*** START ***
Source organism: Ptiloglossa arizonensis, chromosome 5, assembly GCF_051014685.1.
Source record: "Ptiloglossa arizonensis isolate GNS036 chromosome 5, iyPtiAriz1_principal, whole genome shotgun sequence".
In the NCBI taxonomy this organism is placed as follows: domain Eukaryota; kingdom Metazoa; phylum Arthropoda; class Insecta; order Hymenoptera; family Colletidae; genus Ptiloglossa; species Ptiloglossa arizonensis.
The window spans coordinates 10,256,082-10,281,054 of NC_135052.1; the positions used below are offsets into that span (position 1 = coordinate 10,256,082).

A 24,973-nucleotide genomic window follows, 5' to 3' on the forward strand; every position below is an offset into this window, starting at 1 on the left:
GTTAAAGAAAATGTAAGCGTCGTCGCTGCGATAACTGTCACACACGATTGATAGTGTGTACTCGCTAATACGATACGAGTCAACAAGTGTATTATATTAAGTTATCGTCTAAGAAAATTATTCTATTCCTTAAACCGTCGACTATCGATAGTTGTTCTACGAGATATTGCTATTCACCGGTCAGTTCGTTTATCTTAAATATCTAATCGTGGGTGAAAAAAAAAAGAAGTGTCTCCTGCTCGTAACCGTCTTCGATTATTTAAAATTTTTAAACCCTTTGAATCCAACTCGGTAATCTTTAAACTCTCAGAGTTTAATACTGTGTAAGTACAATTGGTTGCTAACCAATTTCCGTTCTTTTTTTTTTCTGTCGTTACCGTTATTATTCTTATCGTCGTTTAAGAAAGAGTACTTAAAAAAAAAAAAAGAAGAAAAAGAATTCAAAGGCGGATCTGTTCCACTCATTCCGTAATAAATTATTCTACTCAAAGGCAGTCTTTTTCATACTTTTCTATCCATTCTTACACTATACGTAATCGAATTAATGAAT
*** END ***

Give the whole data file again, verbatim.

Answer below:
Source organism: Ptiloglossa arizonensis, chromosome 5, assembly GCF_051014685.1.
Source record: "Ptiloglossa arizonensis isolate GNS036 chromosome 5, iyPtiAriz1_principal, whole genome shotgun sequence".
In the NCBI taxonomy this organism is placed as follows: domain Eukaryota; kingdom Metazoa; phylum Arthropoda; class Insecta; order Hymenoptera; family Colletidae; genus Ptiloglossa; species Ptiloglossa arizonensis.
The window spans coordinates 10,256,082-10,281,054 of NC_135052.1; the positions used below are offsets into that span (position 1 = coordinate 10,256,082).

A 24,973-nucleotide genomic window follows, 5' to 3' on the forward strand; every position below is an offset into this window, starting at 1 on the left:
GTTAAAGAAAATGTAAGCGTCGTCGCTGCGATAACTGTCACACACGATTGATAGTGTGTACTCGCTAATACGATACGAGTCAACAAGTGTATTATATTAAGTTATCGTCTAAGAAAATTATTCTATTCCTTAAACCGTCGACTATCGATAGTTGTTCTACGAGATATTGCTATTCACCGGTCAGTTCGTTTATCTTAAATATCTAATCGTGGGTGAAAAAAAAAAGAAGTGTCTCCTGCTCGTAACCGTCTTCGATTATTTAAAATTTTTAAACCCTTTGAATCCAACTCGGTAATCTTTAAACTCTCAGAGTTTAATACTGTGTAAGTACAATTGGTTGCTAACCAATTTCCGTTCTTTTTTTTTTCTGTCGTTACCGTTATTATTCTTATCGTCGTTTAAGAAAGAGTACTTAAAAAAAAAAAAAGAAGAAAAAGAATTCAAAGGCGGATCTGTTCCACTCATTCCGTAATAAATTATTCTACTCAAAGGCAGTCTTTTTCATACTTTTCTATCCATTCTTACACTATACGTAATCGAATTAATGAAT